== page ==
You are ready to saddle a horse once you have learned how to properly groom and get them ready to be tacked up (saddled and bridled.)
You should retrieve everything you will need from the tack room and have it ready near where you will be putting your horse for grooming.
If this is your very first time learning how to saddle a horse everything that you will need should be ready for you.
The synthetic Wintec 250 is a great saddle to get you started riding comfortably and in the correct position. A synthetic saddle makes for easy care and this saddle has the changeable gullet system so that, if necessary, you can change the gullet to fit your horse.
There are several steps involved in saddling a horse. You will begin by placing a saddle pad on your horse at its withers.
You will want to place it a little further forward than you want it to end up. The reason for this is that you never want to pull your pads or saddle against the way the horse’s hair grows.
If you need to re-position anything, you want to shift things in the direction their hair lays.
Sometimes you may need an extra pad to help your saddle stay in place, or to help it sit evenly on your horse’s back. At my barn many people like using a half pad. Their favorite brand is a Mattes half pad, although there are other brands that aren’t as pricey.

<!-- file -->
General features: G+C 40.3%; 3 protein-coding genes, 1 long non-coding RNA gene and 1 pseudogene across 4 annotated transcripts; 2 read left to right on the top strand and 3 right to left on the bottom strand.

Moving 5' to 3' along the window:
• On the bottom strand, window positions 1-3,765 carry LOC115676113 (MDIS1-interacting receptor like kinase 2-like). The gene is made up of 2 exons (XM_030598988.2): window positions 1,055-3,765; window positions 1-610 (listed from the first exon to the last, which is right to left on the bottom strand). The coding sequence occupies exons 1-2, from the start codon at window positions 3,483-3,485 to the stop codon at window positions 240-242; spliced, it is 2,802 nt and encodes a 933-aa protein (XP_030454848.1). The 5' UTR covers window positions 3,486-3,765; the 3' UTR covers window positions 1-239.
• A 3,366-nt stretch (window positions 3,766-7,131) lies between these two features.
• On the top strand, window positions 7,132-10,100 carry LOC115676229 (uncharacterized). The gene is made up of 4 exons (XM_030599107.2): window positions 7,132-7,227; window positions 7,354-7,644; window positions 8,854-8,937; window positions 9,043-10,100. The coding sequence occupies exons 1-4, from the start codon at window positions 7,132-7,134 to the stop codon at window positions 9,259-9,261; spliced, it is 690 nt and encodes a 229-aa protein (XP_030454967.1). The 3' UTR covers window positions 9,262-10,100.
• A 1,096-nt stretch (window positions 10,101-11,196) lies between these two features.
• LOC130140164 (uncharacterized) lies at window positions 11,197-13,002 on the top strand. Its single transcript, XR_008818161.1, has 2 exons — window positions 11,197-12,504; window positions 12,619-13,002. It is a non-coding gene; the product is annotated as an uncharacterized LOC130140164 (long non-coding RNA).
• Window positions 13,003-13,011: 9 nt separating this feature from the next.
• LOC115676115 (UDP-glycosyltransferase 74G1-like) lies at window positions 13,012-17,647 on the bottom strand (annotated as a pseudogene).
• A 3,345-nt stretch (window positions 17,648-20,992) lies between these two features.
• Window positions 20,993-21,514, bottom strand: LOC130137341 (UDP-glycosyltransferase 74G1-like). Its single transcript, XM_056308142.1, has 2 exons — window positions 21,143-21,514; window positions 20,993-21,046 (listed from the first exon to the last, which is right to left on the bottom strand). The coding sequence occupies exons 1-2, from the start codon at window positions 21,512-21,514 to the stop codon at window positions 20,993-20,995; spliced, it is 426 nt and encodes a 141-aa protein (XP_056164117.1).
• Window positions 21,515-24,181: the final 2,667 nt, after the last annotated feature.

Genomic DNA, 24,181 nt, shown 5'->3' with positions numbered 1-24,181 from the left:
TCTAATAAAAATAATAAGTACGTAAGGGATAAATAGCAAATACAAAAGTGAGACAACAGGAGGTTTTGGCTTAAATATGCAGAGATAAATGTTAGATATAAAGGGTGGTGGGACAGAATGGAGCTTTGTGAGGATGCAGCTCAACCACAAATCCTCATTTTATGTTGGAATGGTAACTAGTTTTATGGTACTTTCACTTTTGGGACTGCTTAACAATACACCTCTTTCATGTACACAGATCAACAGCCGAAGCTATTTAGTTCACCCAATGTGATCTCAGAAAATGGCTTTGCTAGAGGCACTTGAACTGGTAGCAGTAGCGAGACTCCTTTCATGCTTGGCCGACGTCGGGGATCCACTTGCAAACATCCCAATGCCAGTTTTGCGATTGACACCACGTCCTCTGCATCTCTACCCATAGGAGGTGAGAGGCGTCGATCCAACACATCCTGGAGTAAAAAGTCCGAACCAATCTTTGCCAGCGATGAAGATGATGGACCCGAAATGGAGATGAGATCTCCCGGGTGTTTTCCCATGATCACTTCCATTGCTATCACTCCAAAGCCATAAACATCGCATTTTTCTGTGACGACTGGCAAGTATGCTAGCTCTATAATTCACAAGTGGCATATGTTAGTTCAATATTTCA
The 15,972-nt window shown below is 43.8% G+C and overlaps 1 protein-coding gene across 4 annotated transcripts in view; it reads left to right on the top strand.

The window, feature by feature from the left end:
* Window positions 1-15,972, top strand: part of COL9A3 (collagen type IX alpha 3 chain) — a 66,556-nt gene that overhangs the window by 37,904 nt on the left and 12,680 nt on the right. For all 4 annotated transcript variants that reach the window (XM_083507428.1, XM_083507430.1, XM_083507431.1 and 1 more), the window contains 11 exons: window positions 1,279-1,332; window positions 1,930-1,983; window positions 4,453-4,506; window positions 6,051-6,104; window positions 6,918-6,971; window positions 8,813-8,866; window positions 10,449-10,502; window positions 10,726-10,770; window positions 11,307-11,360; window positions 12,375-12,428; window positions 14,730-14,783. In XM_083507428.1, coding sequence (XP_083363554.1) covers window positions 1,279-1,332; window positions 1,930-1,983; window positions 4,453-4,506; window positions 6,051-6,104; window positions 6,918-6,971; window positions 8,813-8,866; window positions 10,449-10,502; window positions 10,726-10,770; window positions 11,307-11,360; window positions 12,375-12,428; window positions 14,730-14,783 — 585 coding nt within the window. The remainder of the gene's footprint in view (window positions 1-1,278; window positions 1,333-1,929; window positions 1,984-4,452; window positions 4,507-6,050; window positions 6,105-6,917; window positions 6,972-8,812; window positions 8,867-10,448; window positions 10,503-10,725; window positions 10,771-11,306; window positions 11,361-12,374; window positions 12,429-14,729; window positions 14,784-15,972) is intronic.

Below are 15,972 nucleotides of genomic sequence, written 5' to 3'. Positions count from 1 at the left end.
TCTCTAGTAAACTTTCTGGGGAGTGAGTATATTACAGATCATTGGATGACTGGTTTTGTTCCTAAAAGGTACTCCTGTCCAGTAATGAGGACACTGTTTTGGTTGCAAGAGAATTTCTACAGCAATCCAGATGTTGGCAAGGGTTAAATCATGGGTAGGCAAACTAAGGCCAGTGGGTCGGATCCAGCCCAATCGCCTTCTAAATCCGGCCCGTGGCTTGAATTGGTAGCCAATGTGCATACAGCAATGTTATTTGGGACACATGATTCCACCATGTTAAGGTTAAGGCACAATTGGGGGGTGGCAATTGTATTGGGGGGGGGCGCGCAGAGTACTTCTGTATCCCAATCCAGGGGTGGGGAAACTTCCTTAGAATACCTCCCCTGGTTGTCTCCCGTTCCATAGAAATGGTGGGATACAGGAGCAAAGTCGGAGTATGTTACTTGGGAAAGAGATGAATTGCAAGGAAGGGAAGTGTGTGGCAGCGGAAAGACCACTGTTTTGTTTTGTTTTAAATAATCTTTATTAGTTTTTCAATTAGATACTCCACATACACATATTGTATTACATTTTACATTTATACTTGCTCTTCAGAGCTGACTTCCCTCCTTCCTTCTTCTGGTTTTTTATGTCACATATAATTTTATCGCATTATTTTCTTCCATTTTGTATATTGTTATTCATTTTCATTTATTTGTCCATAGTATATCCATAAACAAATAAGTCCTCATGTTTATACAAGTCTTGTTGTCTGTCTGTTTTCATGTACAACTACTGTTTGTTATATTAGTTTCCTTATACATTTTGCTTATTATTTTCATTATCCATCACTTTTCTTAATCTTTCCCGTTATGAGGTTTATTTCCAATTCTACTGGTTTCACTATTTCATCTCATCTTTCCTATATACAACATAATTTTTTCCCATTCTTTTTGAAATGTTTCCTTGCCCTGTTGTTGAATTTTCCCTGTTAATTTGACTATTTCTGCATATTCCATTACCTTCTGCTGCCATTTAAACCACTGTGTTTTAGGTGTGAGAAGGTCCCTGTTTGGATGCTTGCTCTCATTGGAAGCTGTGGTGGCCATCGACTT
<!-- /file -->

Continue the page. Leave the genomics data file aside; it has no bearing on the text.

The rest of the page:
You shouldn’t need to slide it very far. You want to make sure that when you saddle a horse you don’t allow your saddle to interfere with the movement of its shoulders.
Once the saddle is in place you want to pull your saddle pad up into the gullet of the saddle so it isn’t pulling on your horse’s withers.
Make sure the stirrups are secured and not hanging. This is an important safety rule when you saddle a horse.
Hanging stirrups can get caught on gates or doors as you walk through. If your stirrup catches on something your horse may panic and hurt you or itself. At the very least you can damage your saddle.
Once the saddle is in place, the last step to saddle a horse is to attach the girth. A girth is used to keep the saddle from slipping. It has buckles on both sides and at least one end is usually stretchy. In my barn most riders prefer a girth with elastic on both ends.
Take the girth over to the right side of your horse and attach it to the billets (the straps under the saddle flap.) Let the stretchy side of the girth hang. While it’s hanging, check to see
if the girth is the right length.
It should reach to the bottom of the horse’s ankle. Once you have adjusted the girth to the approximately correct length you want to go to the left side of the horse and attach it to the lowest hole, using the same billet straps you used on the other side.
This is so you apply even pressure. You also want to have the girth up approximately the same amount of holes on both sides.
Tightening the girth should be a gradual process in order to saddle a horse properly. Once the girth is on, you can tighten it another hole or two. You never want to yank the girth up right away…think how it would feel if someone did that to you!
Save your final tightening for when you have reached the ring or mounting block.
Make sure to follow these steps to properly saddle a horse!